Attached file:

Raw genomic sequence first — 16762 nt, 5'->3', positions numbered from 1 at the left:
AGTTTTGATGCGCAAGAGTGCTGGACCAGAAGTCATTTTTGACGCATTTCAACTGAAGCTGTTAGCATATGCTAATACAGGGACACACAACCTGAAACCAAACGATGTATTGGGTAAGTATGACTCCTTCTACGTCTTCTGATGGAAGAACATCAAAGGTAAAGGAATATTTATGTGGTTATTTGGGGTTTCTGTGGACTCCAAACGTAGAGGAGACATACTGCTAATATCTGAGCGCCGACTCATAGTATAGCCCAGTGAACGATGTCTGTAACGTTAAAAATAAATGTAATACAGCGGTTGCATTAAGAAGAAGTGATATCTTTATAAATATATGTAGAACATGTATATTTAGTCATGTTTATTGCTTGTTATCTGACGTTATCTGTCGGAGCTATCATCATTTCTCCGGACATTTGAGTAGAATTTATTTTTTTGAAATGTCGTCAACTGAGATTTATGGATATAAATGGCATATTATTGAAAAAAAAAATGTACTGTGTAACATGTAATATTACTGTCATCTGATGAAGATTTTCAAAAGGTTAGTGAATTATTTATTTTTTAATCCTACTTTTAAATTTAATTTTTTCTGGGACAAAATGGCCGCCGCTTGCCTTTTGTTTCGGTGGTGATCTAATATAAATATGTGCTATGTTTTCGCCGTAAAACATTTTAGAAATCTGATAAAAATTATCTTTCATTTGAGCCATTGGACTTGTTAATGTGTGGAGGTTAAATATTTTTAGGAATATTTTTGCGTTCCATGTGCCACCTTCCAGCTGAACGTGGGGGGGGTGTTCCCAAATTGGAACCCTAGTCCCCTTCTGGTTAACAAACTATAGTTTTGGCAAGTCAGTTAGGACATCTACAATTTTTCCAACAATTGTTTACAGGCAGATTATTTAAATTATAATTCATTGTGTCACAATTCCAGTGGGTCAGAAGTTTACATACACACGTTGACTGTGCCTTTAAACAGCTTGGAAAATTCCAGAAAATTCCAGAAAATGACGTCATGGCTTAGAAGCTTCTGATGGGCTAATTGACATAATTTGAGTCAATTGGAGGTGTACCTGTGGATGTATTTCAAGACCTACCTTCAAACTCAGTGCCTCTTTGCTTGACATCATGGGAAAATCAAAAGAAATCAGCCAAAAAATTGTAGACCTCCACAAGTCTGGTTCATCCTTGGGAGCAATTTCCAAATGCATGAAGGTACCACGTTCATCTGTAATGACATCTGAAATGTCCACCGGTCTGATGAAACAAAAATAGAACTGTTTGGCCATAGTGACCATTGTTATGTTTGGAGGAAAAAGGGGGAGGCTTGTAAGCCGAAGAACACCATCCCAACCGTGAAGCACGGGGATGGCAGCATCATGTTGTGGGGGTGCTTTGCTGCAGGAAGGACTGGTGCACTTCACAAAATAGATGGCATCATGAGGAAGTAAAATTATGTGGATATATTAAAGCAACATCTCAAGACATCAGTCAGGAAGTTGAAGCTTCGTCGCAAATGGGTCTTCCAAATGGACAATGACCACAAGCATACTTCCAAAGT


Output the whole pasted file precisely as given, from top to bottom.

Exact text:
Raw genomic sequence first — 16762 nt, 5'->3', positions numbered from 1 at the left:
AGTTTTGATGCGCAAGAGTGCTGGACCAGAAGTCATTTTTGACGCATTTCAACTGAAGCTGTTAGCATATGCTAATACAGGGACACACAACCTGAAACCAAACGATGTATTGGGTAAGTATGACTCCTTCTACGTCTTCTGATGGAAGAACATCAAAGGTAAAGGAATATTTATGTGGTTATTTGGGGTTTCTGTGGACTCCAAACGTAGAGGAGACATACTGCTAATATCTGAGCGCCGACTCATAGTATAGCCCAGTGAACGATGTCTGTAACGTTAAAAATAAATGTAATACAGCGGTTGCATTAAGAAGAAGTGATATCTTTATAAATATATGTAGAACATGTATATTTAGTCATGTTTATTGCTTGTTATCTGACGTTATCTGTCGGAGCTATCATCATTTCTCCGGACATTTGAGTAGAATTTATTTTTTTGAAATGTCGTCAACTGAGATTTATGGATATAAATGGCATATTATTGAAAAAAAAAATGTACTGTGTAACATGTAATATTACTGTCATCTGATGAAGATTTTCAAAAGGTTAGTGAATTATTTATTTTTTAATCCTACTTTTAAATTTAATTTTTTCTGGGACAAAATGGCCGCCGCTTGCCTTTTGTTTCGGTGGTGATCTAATATAAATATGTGCTATGTTTTCGCCGTAAAACATTTTAGAAATCTGATAAAAATTATCTTTCATTTGAGCCATTGGACTTGTTAATGTGTGGAGGTTAAATATTTTTAGGAATATTTTTGCGTTCCATGTGCCACCTTCCAGCTGAACGTGGGGGGGGTGTTCCCAAATTGGAACCCTAGTCCCCTTCTGGTTAACAAACTATAGTTTTGGCAAGTCAGTTAGGACATCTACAATTTTTCCAACAATTGTTTACAGGCAGATTATTTAAATTATAATTCATTGTGTCACAATTCCAGTGGGTCAGAAGTTTACATACACACGTTGACTGTGCCTTTAAACAGCTTGGAAAATTCCAGAAAATTCCAGAAAATGACGTCATGGCTTAGAAGCTTCTGATGGGCTAATTGACATAATTTGAGTCAATTGGAGGTGTACCTGTGGATGTATTTCAAGACCTACCTTCAAACTCAGTGCCTCTTTGCTTGACATCATGGGAAAATCAAAAGAAATCAGCCAAAAAATTGTAGACCTCCACAAGTCTGGTTCATCCTTGGGAGCAATTTCCAAATGCATGAAGGTACCACGTTCATCTGTAATGACATCTGAAATGTCCACCGGTCTGATGAAACAAAAATAGAACTGTTTGGCCATAGTGACCATTGTTATGTTTGGAGGAAAAAGGGGGAGGCTTGTAAGCCGAAGAACACCATCCCAACCGTGAAGCACGGGGATGGCAGCATCATGTTGTGGGGGTGCTTTGCTGCAGGAAGGACTGGTGCACTTCACAAAATAGATGGCATCATGAGGAAGTAAAATTATGTGGATATATTAAAGCAACATCTCAAGACATCAGTCAGGAAGTTGAAGCTTCGTCGCAAATGGGTCTTCCAAATGGACAATGACCACAAGCATACTTCCAAAGT